"I Remember" at 3:11 is the epic of this release. This is the one that will tug at your hardened hardcore heart strings. Alliteration not with-standing, it is a look back on the lives of the Godfathers complete with nods to several songs and some straight up whoah-oh-ohs. It comes off as a kind of letter from Roger to Vinnie and a beauty of a song that will hit home with the older guys in the crowd. "Dead Silence" running 2:23 is another galloping thrasher which deals with calling out bullshit. This one culminates in a pissed off breakdown "Let's be real!" will be heard in the pit while mayhem ensues. I am certain. Next up is the instrumental delight known as the "AF Stomp" running 1:29.  Clear the dance floor as this one is right up there with the "Intro Busts" of the world. My only beef here is, why isn't this the first track?? I mean, it just seems like that is where it belongs, but I digress. This is why I write reviews for free and don't manage bands and their careers.


We are now at the mid-point of the record so I feel this is a good place to say that it is apparent that the band has put a shit ton of work into this album. Yes, a bona fide measurable metric shit ton. It is impeccable. The sound, the mix, Roger's voice, Vinnie and Craig's guitars, Mike's booming bass, and Pokey's bombastic drums, all on point. I appreciate the hard work you fellas put in so in thought I indulge myself in the middle of my review to tell you so. Back to the tunes!


"Urban Decay" running 1:57 showcases a slight punkier, street rock vibe. It’s a killer rock tune with shouted, gang style vocals of "urban, urban decay!" and "violence, violence". It is a statement on street life. Keeping in theme, the self-explanatory "Snitches Get Stitches" @ 1:47 is a hard hitter. Roger queries "First you talk shit, then you wonder why, there's violence on our minds?" and the song busts into a sweet and unique breakdown which I played over and over and which caused me to form a one man stomping, kicking, circle pit during lunch which sent a third child of mine to the ER.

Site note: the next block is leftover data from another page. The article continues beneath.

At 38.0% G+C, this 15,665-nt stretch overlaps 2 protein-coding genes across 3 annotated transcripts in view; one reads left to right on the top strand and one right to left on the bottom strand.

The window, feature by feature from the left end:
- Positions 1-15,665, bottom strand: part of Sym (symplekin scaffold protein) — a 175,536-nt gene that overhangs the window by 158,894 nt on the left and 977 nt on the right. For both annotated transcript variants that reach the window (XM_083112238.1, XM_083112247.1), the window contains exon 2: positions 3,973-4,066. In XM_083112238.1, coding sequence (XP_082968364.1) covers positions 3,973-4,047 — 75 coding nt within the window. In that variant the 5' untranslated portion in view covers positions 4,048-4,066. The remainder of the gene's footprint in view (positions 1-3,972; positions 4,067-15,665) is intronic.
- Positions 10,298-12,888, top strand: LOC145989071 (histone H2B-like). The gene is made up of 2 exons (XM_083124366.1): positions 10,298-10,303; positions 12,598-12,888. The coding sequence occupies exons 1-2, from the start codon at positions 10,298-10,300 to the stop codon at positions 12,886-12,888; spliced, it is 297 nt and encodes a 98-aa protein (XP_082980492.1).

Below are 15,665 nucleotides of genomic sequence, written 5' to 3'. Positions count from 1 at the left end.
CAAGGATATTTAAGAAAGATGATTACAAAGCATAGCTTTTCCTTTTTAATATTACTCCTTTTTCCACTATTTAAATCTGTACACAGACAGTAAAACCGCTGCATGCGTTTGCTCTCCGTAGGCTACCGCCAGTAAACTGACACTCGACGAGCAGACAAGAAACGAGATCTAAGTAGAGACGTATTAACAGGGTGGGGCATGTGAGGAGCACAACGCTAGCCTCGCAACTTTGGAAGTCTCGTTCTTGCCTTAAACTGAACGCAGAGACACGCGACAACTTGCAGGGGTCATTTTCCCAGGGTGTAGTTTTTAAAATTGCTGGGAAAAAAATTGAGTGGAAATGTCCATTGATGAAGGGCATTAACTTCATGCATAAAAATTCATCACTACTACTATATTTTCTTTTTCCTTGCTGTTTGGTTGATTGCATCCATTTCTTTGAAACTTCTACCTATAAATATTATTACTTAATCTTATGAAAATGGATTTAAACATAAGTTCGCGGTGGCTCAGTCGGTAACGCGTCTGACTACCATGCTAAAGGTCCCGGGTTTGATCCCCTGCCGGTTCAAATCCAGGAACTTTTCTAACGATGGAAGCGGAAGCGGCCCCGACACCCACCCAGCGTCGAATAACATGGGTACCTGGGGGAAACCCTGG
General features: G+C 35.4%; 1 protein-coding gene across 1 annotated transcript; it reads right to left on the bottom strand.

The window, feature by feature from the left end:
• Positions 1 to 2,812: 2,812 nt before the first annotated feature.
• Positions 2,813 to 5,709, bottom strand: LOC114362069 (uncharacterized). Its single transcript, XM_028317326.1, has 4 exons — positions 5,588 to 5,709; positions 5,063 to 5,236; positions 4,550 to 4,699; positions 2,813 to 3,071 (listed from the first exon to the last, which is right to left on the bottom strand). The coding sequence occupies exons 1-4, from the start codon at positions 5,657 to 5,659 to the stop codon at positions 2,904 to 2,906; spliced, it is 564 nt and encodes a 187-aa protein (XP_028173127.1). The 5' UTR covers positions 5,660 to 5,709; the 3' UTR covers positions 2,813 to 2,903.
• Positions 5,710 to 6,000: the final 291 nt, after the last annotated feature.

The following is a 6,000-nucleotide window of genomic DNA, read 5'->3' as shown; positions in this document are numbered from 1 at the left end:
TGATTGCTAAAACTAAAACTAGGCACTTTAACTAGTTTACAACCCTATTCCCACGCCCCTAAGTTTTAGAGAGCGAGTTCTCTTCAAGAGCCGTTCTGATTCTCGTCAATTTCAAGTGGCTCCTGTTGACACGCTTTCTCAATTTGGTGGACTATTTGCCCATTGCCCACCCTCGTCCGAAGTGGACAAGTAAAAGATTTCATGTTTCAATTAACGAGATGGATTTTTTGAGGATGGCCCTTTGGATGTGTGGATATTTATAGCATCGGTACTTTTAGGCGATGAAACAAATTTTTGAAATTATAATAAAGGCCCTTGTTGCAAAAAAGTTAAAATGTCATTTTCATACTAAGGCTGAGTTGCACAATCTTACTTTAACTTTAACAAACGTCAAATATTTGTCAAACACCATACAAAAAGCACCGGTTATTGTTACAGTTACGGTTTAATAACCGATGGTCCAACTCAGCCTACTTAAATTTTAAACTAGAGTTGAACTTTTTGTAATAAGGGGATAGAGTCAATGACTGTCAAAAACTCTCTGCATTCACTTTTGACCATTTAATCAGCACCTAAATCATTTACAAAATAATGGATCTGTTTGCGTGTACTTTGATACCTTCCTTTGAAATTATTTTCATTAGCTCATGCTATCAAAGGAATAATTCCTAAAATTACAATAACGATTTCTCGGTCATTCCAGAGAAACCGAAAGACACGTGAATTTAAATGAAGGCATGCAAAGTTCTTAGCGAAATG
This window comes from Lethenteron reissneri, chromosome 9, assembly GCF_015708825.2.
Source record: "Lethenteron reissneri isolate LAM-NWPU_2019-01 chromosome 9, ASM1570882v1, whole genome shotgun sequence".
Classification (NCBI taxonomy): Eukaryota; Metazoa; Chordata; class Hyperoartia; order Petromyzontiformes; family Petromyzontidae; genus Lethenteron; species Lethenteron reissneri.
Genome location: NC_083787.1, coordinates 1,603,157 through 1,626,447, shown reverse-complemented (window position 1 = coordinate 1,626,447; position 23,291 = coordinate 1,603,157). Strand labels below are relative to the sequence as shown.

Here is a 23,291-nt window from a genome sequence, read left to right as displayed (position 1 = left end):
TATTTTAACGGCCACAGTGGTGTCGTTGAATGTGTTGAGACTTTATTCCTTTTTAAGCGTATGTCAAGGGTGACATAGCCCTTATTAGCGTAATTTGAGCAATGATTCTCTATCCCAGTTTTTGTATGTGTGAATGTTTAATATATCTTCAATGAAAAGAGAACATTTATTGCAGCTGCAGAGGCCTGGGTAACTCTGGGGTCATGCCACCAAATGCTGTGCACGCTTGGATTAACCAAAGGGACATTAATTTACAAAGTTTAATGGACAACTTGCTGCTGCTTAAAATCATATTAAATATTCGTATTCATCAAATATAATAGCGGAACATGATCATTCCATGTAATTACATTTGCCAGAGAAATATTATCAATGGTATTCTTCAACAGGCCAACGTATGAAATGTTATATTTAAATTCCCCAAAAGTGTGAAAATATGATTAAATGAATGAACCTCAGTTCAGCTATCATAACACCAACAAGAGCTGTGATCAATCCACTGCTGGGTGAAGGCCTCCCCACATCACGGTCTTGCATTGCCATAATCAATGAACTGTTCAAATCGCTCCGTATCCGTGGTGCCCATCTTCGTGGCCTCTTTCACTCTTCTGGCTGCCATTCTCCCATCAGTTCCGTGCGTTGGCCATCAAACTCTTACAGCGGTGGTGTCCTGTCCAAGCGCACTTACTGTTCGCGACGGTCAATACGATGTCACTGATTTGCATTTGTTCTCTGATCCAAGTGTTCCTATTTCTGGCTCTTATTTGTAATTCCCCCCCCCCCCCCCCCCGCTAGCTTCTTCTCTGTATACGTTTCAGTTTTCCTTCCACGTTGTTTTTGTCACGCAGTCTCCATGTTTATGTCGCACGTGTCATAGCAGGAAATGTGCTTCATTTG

Think this one may be my favorite. A buzz saw guitar introduces the 1:51 personal beef sounding "Isolated". This one concerns self-imposed isolation thru idiotic action. This is one you stay still and listen to, good news for my fourth and final child. A slide on down the fret board leads us into another fast galloping anthem entitled "In My Blood" running 2:32. An epic ode to all those things about being hardcore complete with some sweet stand out guitar work. Hardcore, it's in their blood, it's in my blood, it's in your blood if you are reading this. The punky gem "Attention" runs a brisk 1:49. This one is for all of you attention whores out there. This one contains yet another sick breakdown which culminates in a royal "FUCK YOU!" courtesy of Mr. Miret. Bad news for that fourth and final child of mine at dinner time. "Pull the Trigger" running 2:00 even is another of the songs which lean more towards the punk and straight hard rock sounds. This is a song of desperation. I've been waiting all album to finally hear Roger yell "STIGMA!!!" and he does it right here and sends Mr. Stigma into a kick ass little solo that made me wish there were a few more sprinkled here and there solely for my own selfish reasons. The final cut on this soon to be classic is "Devastated" clocked at 2:38. Perfect ending for the album as the album will leave you devastated. The song has a slightly different sound for AF which is perhaps a look to what is yet to come from these guys and another reason this a great way to end the LP.